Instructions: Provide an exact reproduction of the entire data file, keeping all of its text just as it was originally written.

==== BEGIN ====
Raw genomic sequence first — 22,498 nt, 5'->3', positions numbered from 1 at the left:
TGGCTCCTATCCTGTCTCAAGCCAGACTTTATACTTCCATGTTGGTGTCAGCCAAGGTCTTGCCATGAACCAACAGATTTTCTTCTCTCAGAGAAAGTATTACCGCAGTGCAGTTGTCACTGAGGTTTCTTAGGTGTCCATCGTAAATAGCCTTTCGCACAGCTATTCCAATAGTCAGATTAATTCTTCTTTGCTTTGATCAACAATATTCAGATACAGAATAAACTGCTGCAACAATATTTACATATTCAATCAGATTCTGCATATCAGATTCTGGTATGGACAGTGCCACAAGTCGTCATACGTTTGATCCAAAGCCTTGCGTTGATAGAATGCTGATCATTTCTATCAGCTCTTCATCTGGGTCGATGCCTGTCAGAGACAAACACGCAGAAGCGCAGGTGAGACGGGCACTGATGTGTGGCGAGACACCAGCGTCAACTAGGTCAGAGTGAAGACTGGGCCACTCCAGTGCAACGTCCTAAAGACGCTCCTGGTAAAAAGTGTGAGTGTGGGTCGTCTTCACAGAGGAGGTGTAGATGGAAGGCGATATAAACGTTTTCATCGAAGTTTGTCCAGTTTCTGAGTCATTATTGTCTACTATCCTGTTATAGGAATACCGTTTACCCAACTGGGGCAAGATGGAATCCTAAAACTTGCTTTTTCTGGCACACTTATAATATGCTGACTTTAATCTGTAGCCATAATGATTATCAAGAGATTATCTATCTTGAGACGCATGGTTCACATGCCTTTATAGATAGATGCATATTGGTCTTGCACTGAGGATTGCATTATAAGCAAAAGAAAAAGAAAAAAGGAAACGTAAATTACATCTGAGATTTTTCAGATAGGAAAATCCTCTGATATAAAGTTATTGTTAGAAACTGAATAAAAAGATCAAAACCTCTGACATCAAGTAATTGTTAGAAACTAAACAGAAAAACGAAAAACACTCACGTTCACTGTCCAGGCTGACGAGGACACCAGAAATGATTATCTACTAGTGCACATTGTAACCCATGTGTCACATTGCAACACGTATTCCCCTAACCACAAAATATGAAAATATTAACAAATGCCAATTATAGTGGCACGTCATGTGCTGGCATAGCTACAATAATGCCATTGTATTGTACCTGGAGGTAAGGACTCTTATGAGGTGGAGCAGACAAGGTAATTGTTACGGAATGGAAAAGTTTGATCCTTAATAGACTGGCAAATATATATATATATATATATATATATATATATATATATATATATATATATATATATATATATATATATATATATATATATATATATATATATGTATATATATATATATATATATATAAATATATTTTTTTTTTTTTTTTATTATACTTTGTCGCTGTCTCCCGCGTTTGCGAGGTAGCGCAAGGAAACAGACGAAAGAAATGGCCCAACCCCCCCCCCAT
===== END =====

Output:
Raw genomic sequence first — 22,498 nt, 5'->3', positions numbered from 1 at the left:
TGGCTCCTATCCTGTCTCAAGCCAGACTTTATACTTCCATGTTGGTGTCAGCCAAGGTCTTGCCATGAACCAACAGATTTTCTTCTCTCAGAGAAAGTATTACCGCAGTGCAGTTGTCACTGAGGTTTCTTAGGTGTCCATCGTAAATAGCCTTTCGCACAGCTATTCCAATAGTCAGATTAATTCTTCTTTGCTTTGATCAACAATATTCAGATACAGAATAAACTGCTGCAACAATATTTACATATTCAATCAGATTCTGCATATCAGATTCTGGTATGGACAGTGCCACAAGTCGTCATACGTTTGATCCAAAGCCTTGCGTTGATAGAATGCTGATCATTTCTATCAGCTCTTCATCTGGGTCGATGCCTGTCAGAGACAAACACGCAGAAGCGCAGGTGAGACGGGCACTGATGTGTGGCGAGACACCAGCGTCAACTAGGTCAGAGTGAAGACTGGGCCACTCCAGTGCAACGTCCTAAAGACGCTCCTGGTAAAAAGTGTGAGTGTGGGTCGTCTTCACAGAGGAGGTGTAGATGGAAGGCGATATAAACGTTTTCATCGAAGTTTGTCCAGTTTCTGAGTCATTATTGTCTACTATCCTGTTATAGGAATACCGTTTACCCAACTGGGGCAAGATGGAATCCTAAAACTTGCTTTTTCTGGCACACTTATAATATGCTGACTTTAATCTGTAGCCATAATGATTATCAAGAGATTATCTATCTTGAGACGCATGGTTCACATGCCTTTATAGATAGATGCATATTGGTCTTGCACTGAGGATTGCATTATAAGCAAAAGAAAAAGAAAAAAGGAAACGTAAATTACATCTGAGATTTTTCAGATAGGAAAATCCTCTGATATAAAGTTATTGTTAGAAACTGAATAAAAAGATCAAAACCTCTGACATCAAGTAATTGTTAGAAACTAAACAGAAAAACGAAAAACACTCACGTTCACTGTCCAGGCTGACGAGGACACCAGAAATGATTATCTACTAGTGCACATTGTAACCCATGTGTCACATTGCAACACGTATTCCCCTAACCACAAAATATGAAAATATTAACAAATGCCAATTATAGTGGCACGTCATGTGCTGGCATAGCTACAATAATGCCATTGTATTGTACCTGGAGGTAAGGACTCTTATGAGGTGGAGCAGACAAGGTAATTGTTACGGAATGGAAAAGTTTGATCCTTAATAGACTGGCAAATATATATATATATATATATATATATATATATATATATATATATATATATATATATATATATATATATATATATATATATATATATATATATGTATATATATATATATATATATATAAATATATTTTTTTTTTTTTTTTATTATACTTTGTCGCTGTCTCCCGCGTTTGCGAGGTAGCGCAAGGAAACAGACGAAAGAAATGGCCCAACCCCCCCCCCAT